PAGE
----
What happened to Peggy Ahern? This question arises early in Erin Flanagan’s new novel Deer Season and captivates the community of Gunnthrum, Nebraska, the small farm town where this story takes place. Bored and rebellious, with dreams of the big world beyond Gunnthrum, the high school senior regularly sneaks out of the house at night to join the revels up at Castle Farm, a rundown farmhouse where booze and drugs and sex provide young locals with an escape. One night Peggy doesn’t come home.
The story is told mainly from Alma Costagan’s point of view. Married to Clyle Costagan, Alma is a middle-aged Chicago woman, a social worker who moves with her husband to his family’s farm in Gunnthrum, where they decide to stay, and where she never quite fits in. Childless, on the threshold of late middle age, she reckons with the reality of loss (five miscarriages in seven years), with how to live and love in diminished circumstances. She drives a school bus; Flanagan refers to “her bus driver voice, the one she uses to shush kids and keep them in line.” In her interactions with people in this small town, she is prickly and terse. She suspects her husband has strayed (a suspicion confirmed in the beauty shop), which hardens Alma even more. So: a tender woman Alma is not, except when it comes to Hal, the mentally impaired farm worker she and Clyle employ, watch over, and love like their own child.
In the days after Peggy Ahern’s disappearance, Hal, who has come home from a weekend deer hunting trip, becomes the focus of the town gossip, because of his history of violence, because of his obsession with Peggy Ahern. In her efforts to protect him and to find out the truth, two goals that may well be at odds with each other, Alma’s character hardens further.
Also a narrative focus in this story is Peggy’s brother, twelve-year-old brother Milo. Flanagan skillfully takes the reader into his character, charting his experience of uncertainty and loss, the personal pain, the ensuing chaos and grief in his family, and his tenuous sense of identity as the boy whose sister didn’t come home. Taking a milk carton from the refrigerator, he wonders if he will see her image on milk cartons in the future. He pictures college brochures addressed to her coming to their mailbox.
Throughout the novel, Flanagan’s control of the narrative is in evidence, along with turns of phrase and details that surprise and delight. A woman in conversation with Alma has “the open, honest face of a doughnut.” We see a girl in the local pizza shop, “her long, lean body looked like a knife blade in a pair of jeans.” Details like these call to mind Flannery O’Connor. There is an element of Midwest grotesque on these pages. Along with these touches, Flanagan’s portrait of small-town farm life is persuasive, never feeling cliched. For exposition and backstory, Flanagan often lets her characters gossip. Lana, for example, the grocery store cashier: “one of those women who knew everything coming and going, the pointer on the compass that stayed put while all the information circled around her.” Farm, town, church and school, bar and basement and backyard drinking fests that provide adult locals with an escape: we move into these settings where duty and desire play out, meeting a large cast of characters that Flanagan brings into focus.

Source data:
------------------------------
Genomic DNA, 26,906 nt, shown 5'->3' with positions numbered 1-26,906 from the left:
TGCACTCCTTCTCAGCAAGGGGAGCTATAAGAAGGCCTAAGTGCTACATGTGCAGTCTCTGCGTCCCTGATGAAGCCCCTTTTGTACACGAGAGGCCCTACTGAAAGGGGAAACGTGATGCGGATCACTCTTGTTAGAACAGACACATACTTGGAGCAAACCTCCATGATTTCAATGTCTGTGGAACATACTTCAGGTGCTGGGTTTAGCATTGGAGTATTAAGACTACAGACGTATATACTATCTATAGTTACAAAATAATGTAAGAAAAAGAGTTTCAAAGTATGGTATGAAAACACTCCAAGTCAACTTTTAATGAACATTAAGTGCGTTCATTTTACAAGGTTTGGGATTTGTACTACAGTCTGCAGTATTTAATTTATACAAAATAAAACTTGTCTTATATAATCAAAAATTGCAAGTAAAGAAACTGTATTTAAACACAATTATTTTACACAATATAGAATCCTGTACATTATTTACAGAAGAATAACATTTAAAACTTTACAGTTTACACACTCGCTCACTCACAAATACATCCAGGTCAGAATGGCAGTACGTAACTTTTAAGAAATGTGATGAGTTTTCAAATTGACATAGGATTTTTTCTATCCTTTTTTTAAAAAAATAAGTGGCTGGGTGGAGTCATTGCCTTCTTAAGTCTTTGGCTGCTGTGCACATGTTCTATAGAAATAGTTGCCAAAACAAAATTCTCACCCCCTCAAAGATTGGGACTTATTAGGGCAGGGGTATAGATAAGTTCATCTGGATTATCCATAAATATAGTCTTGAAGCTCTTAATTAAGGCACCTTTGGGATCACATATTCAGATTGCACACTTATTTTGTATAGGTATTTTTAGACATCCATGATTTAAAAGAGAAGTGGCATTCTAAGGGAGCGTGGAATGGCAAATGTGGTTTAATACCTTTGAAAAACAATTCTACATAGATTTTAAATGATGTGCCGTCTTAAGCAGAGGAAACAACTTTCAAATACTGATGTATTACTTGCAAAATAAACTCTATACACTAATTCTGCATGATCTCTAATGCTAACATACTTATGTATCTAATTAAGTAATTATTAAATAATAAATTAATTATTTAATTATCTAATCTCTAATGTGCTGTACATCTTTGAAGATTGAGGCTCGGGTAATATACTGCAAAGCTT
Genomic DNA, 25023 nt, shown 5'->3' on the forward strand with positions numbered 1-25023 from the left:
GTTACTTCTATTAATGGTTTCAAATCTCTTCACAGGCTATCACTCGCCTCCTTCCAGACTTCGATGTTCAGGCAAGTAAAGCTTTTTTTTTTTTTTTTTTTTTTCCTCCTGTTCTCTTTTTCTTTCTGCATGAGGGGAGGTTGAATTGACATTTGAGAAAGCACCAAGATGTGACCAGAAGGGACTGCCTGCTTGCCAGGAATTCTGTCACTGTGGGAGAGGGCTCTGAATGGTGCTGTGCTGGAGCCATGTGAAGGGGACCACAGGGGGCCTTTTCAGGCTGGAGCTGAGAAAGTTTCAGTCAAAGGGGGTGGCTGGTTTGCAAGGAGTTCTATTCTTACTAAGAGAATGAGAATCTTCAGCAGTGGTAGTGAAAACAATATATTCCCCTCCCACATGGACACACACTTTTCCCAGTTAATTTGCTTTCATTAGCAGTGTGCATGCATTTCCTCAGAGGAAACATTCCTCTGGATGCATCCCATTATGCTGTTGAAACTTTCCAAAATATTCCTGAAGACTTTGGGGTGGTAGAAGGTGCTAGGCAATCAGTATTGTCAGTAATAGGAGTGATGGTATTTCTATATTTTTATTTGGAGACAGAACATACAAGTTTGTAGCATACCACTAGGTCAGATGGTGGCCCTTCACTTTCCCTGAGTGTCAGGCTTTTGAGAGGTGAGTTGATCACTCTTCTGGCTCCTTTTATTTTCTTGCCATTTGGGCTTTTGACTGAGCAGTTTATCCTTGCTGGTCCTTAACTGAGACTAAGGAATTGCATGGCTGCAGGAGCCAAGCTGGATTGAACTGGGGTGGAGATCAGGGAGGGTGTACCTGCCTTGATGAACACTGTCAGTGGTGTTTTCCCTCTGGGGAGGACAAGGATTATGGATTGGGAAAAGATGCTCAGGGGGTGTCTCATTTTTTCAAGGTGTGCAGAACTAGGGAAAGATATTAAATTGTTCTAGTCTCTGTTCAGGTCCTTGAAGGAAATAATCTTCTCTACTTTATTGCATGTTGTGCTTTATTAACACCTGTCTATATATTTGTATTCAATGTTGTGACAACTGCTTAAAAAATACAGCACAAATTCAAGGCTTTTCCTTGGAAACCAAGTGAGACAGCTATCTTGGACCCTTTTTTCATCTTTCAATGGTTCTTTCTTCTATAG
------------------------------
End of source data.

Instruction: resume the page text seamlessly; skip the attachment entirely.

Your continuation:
All the trouble, Alma decides, is due to men, “though she could barely keep from slapping the silly women in town.” A judgment stated again here: “They were a whole generation of pretty girls taught to value what they looked like and not much else.” Milo has similar intimations: “All his life his mother had painted a version of their family that had fooled the rest of the world—two shiny and bright kids; a husband who blew off steam with a couple of beers but nothing to worry about; a pretty wife with a slim waist and a brownie recipe envied by the town. Nothing bad could ever happen to them, that version said, and it had fooled him too.”
Then there is the general backdrop of the novel, farm and farm life. Flanagan beautifully captures the rhythm and quality of farm work. On the very first page we see Alma and Clyle vaccinating piglets–“with her right hand she held [the piglet’s] ear across his eye as Clyle positioned the syringe perpendicular to the flesh.” A new barn, with new feeding equipment, has a floor so smooth “you can roll a marble straight.” Pigs with the scours, we learn (this reader had to look up “scours”), you can tell by their anuses. To summon her husband to the mid-day meal, which they call dinner, Alma rings a cast iron bell, useful because it precludes her having to walk a quarter mile from building to building looking for him.
You feel this narrative moving toward a reckoning, a big reveal, and indeed that comes in a most satisfying way. You hope some peace comes to these characters. “Back when she was practicing near Chicago,” Alma reflects, “she spent her days helping other people weigh their options for a problem. People used to say to her that she must have a big heart to be a social worker, and she’d reply, ‘A big brain. The smaller the heart, the better.’” She underestimates herself. Hers is a big heart, and it grows in the course of this very satisfying novel.
Deer Season is published by University of Nebraska Press.